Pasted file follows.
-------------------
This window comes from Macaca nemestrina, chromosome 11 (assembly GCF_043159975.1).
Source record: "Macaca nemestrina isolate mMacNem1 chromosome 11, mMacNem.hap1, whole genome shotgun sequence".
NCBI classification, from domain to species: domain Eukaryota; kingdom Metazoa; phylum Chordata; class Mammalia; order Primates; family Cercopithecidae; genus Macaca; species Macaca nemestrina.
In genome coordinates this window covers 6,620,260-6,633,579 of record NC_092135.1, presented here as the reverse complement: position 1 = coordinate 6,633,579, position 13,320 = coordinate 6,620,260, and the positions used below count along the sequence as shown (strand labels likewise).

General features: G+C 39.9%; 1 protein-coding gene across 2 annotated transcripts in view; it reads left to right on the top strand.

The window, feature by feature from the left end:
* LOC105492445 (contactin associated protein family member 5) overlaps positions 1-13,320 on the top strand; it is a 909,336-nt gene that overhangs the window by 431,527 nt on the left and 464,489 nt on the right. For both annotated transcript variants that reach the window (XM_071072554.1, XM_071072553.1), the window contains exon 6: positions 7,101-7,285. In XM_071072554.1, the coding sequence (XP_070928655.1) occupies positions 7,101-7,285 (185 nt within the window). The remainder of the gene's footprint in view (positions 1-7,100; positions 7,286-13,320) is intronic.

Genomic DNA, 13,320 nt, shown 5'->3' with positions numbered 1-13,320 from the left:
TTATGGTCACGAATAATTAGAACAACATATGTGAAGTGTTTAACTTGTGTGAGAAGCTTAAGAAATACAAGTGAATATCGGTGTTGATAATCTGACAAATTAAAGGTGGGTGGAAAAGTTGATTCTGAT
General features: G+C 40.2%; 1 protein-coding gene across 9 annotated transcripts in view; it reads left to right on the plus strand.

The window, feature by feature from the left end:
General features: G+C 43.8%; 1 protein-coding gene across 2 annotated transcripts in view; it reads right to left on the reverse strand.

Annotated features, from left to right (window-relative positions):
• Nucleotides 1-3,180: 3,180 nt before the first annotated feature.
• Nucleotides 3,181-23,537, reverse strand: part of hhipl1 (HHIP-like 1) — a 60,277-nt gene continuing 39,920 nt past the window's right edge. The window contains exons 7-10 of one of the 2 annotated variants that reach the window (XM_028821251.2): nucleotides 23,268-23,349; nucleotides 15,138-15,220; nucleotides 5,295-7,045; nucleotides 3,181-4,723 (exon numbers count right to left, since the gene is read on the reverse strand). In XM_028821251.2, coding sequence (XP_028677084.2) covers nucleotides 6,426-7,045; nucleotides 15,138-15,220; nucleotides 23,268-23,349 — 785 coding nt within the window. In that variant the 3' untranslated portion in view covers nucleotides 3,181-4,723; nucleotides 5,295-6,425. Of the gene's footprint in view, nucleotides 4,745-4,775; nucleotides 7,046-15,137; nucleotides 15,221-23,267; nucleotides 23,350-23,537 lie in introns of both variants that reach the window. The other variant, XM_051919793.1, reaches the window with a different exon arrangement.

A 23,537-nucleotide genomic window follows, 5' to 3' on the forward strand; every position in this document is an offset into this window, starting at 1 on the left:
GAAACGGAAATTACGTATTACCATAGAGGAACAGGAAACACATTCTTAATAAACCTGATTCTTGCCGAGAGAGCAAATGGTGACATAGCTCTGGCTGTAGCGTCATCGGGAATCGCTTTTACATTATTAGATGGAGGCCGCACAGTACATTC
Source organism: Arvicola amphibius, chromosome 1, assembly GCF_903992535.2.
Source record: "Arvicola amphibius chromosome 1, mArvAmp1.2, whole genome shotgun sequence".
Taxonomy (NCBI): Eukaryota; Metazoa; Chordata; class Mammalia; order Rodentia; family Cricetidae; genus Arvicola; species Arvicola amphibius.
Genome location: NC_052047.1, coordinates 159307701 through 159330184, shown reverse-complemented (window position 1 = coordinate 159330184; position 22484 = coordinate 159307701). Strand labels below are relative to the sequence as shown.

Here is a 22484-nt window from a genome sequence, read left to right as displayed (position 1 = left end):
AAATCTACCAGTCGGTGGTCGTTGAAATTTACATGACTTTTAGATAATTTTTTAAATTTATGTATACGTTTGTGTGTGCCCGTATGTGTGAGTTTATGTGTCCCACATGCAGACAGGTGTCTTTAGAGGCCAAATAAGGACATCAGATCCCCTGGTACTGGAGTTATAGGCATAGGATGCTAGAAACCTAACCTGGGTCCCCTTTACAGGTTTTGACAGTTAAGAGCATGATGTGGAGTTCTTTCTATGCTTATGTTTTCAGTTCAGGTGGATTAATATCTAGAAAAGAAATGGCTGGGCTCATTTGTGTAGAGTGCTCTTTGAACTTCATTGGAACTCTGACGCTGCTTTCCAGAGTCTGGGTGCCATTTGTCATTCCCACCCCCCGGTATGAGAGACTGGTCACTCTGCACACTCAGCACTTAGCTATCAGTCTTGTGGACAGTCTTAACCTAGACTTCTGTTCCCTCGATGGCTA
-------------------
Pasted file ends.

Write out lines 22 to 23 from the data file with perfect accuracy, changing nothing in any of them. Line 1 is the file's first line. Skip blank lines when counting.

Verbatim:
Here is a 22484-nt window from a genome sequence, read left to right as displayed (position 1 = left end):
AAATCTACCAGTCGGTGGTCGTTGAAATTTACATGACTTTTAGATAATTTTTTAAATTTATGTATACGTTTGTGTGTGCCCGTATGTGTGAGTTTATGTGTCCCACATGCAGACAGGTGTCTTTAGAGGCCAAATAAGGACATCAGATCCCCTGGTACTGGAGTTATAGGCATAGGATGCTAGAAACCTAACCTGGGTCCCCTTTACAGGTTTTGACAGTTAAGAGCATGATGTGGAGTTCTTTCTATGCTTATGTTTTCAGTTCAGGTGGATTAATATCTAGAAAAGAAATGGCTGGGCTCATTTGTGTAGAGTGCTCTTTGAACTTCATTGGAACTCTGACGCTGCTTTCCAGAGTCTGGGTGCCATTTGTCATTCCCACCCCCCGGTATGAGAGACTGGTCACTCTGCACACTCAGCACTTAGCTATCAGTCTTGTGGACAGTCTTAACCTAGACTTCTGTTCCCTCGATGGCTA